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Avatar universal

Underweight, failure to thrive, anemia

Our son is 12 years old and has had a complicated medical history thus far. He is currently diagnosed with a seizure disorder, failure to thrive, anemia, severe constipation and a possible mitochondrial disease.  His current height and weight are 4'7 and 64lbs.  From birth he has had a "milk sensitivity" (this is what the Ped. GI dr. said), whenever he drinks too much milk and/or eats too much ice cream, yogurt, etc. he gets blood in his stools and sometimes mucus.  It also aggravates the constipation issue.  He currently takes Colace (100mg.-1x/day) and Dulcolax (10mg./1x/day and on weekends it increases to 20mg./10mg am and 10mg pm).  He is also on Keppra and Lamictal for seizure control.  His other meds include Albuterol, Rhinocort, and Allegra.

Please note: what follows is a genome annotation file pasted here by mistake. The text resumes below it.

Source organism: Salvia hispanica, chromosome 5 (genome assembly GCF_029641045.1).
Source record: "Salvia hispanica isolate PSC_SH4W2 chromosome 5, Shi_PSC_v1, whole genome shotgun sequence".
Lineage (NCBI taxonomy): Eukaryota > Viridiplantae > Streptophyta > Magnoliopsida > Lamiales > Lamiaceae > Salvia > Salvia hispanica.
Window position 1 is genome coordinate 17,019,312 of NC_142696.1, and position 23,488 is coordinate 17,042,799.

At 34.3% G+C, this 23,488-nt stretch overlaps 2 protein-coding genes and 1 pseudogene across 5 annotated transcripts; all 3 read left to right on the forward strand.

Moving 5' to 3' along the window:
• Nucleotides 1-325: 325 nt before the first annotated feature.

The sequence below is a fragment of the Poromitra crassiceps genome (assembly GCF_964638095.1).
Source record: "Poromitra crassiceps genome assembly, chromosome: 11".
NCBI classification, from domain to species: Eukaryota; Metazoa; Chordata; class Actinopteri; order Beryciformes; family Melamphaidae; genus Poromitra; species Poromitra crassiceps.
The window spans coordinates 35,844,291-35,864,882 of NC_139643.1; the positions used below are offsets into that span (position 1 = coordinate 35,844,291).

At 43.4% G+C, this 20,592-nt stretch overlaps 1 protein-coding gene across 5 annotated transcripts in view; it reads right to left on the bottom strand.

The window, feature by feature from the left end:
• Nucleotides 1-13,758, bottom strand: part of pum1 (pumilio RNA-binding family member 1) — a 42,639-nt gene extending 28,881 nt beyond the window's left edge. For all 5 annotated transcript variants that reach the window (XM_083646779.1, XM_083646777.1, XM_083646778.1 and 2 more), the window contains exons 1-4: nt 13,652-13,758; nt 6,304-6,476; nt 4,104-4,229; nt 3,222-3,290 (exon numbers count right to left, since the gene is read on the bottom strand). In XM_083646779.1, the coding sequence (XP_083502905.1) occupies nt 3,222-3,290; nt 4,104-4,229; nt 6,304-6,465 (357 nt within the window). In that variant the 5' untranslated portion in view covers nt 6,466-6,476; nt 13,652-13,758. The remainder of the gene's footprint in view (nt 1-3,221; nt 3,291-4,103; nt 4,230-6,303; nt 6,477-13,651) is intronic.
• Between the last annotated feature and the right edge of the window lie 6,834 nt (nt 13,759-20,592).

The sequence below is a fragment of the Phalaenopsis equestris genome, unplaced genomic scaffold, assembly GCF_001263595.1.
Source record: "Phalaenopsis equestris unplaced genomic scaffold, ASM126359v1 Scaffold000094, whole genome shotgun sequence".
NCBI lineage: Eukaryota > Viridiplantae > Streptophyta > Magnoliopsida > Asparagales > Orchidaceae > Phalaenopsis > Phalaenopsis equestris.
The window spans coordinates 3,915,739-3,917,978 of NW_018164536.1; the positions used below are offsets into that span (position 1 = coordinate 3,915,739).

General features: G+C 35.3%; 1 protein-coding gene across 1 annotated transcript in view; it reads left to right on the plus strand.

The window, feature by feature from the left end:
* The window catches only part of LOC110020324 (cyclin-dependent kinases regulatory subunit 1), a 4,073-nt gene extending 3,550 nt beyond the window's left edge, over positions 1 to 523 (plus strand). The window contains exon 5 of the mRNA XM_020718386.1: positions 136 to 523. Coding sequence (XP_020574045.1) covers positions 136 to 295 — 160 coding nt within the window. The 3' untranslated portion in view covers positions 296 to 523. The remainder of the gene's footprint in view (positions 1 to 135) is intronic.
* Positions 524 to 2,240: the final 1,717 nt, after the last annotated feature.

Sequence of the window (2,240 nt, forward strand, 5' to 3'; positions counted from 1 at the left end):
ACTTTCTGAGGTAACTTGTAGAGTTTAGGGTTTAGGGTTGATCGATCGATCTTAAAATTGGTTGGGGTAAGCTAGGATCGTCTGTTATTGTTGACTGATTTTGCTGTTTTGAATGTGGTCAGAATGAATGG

We are concerned with our son's weight and, of course, other medical problems.  However, the GI doc. says we are doing a good job.  He was diagnosed with anemia, failure to thrive and severe constipation in Sept. '07.  In July '07, he weighed 69 lbs. and has not gotten back to baseline.  He was on Topamax last summer and his neurologist and GI docs feel this is where the anemia, failure to thrive and constipation issues came from.  Although his hematocrit levels have come up significantly (he is now at 40) his iron level has not (currently a 7 at last check - Sept. '08); he is a very poor eater; has food sensitivity issues (does not like any foods that soft, or a "mushy" consistency i.e., applesauce, oatmeal and the like).  The Nutrionisit we saw tried him on several different supplements Pediasure, Boost, Ensure, etc. all to no avail.  He hated them--vomiting, gagging, he just couldn't stand the taste.  He doesn't eat many vegetables, but will eat salad, carrots and corn.  He likes only expensive meats, filet mignon, steak, no burgers, no hot dogs, eats chicken, turkey, no cold cuts at all, eats only peanut butter no jelly, can't have milkshakes because of the sensitivity issue and refuses to have the Carnation Instant Breakfast.